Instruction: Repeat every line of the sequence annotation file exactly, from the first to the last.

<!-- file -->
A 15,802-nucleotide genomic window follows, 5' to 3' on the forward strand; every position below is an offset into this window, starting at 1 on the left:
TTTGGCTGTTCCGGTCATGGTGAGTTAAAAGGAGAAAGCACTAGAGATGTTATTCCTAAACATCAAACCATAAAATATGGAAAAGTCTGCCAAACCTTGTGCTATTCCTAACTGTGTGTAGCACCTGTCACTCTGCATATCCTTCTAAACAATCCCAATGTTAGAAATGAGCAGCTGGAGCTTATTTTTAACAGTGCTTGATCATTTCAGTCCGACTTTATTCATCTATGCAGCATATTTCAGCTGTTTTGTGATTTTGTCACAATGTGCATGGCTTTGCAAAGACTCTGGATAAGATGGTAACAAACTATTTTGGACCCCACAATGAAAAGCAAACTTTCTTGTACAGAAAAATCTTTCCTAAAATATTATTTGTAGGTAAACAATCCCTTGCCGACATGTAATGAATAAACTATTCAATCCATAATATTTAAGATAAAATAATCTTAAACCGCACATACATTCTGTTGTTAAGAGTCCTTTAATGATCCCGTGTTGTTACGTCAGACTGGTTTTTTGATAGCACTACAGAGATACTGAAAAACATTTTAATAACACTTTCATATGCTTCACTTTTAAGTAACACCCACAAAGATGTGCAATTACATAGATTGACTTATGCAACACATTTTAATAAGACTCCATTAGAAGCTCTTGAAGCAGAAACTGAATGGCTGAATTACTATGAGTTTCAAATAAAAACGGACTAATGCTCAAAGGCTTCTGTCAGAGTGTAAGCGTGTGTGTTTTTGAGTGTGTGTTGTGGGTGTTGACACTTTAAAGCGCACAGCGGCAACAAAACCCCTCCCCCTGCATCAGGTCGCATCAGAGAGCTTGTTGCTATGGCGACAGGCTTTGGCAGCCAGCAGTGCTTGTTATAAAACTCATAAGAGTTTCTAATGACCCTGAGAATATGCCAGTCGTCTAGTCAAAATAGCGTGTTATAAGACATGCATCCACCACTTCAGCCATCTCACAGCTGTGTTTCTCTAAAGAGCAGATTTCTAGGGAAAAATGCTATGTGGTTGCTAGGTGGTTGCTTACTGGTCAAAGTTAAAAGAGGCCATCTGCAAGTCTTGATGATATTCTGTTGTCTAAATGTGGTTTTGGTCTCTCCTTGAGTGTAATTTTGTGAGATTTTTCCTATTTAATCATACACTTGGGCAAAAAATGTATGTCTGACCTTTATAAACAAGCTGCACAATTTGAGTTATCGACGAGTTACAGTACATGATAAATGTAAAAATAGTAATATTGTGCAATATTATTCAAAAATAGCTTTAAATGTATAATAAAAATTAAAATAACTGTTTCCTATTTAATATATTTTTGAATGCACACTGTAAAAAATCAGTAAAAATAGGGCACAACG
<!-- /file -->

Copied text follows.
A 15,802-nucleotide genomic window follows, 5' to 3' on the forward strand; every position below is an offset into this window, starting at 1 on the left:
TTTGGCTGTTCCGGTCATGGTGAGTTAAAAGGAGAAAGCACTAGAGATGTTATTCCTAAACATCAAACCATAAAATATGGAAAAGTCTGCCAAACCTTGTGCTATTCCTAACTGTGTGTAGCACCTGTCACTCTGCATATCCTTCTAAACAATCCCAATGTTAGAAATGAGCAGCTGGAGCTTATTTTTAACAGTGCTTGATCATTTCAGTCCGACTTTATTCATCTATGCAGCATATTTCAGCTGTTTTGTGATTTTGTCACAATGTGCATGGCTTTGCAAAGACTCTGGATAAGATGGTAACAAACTATTTTGGACCCCACAATGAAAAGCAAACTTTCTTGTACAGAAAAATCTTTCCTAAAATATTATTTGTAGGTAAACAATCCCTTGCCGACATGTAATGAATAAACTATTCAATCCATAATATTTAAGATAAAATAATCTTAAACCGCACATACATTCTGTTGTTAAGAGTCCTTTAATGATCCCGTGTTGTTACGTCAGACTGGTTTTTTGATAGCACTACAGAGATACTGAAAAACATTTTAATAACACTTTCATATGCTTCACTTTTAAGTAACACCCACAAAGATGTGCAATTACATAGATTGACTTATGCAACACATTTTAATAAGACTCCATTAGAAGCTCTTGAAGCAGAAACTGAATGGCTGAATTACTATGAGTTTCAAATAAAAACGGACTAATGCTCAAAGGCTTCTGTCAGAGTGTAAGCGTGTGTGTTTTTGAGTGTGTGTTGTGGGTGTTGACACTTTAAAGCGCACAGCGGCAACAAAACCCCTCCCCCTGCATCAGGTCGCATCAGAGAGCTTGTTGCTATGGCGACAGGCTTTGGCAGCCAGCAGTGCTTGTTATAAAACTCATAAGAGTTTCTAATGACCCTGAGAATATGCCAGTCGTCTAGTCAAAATAGCGTGTTATAAGACATGCATCCACCACTTCAGCCATCTCACAGCTGTGTTTCTCTAAAGAGCAGATTTCTAGGGAAAAATGCTATGTGGTTGCTAGGTGGTTGCTTACTGGTCAAAGTTAAAAGAGGCCATCTGCAAGTCTTGATGATATTCTGTTGTCTAAATGTGGTTTTGGTCTCTCCTTGAGTGTAATTTTGTGAGATTTTTCCTATTTAATCATACACTTGGGCAAAAAATGTATGTCTGACCTTTATAAACAAGCTGCACAATTTGAGTTATCGACGAGTTACAGTACATGATAAATGTAAAAATAGTAATATTGTGCAATATTATTCAAAAATAGCTTTAAATGTATAATAAAAATTAAAATAACTGTTTCCTATTTAATATATTTTTGAATGCACACTGTAAAAAATCAGTAAAAATAGGGCACAACG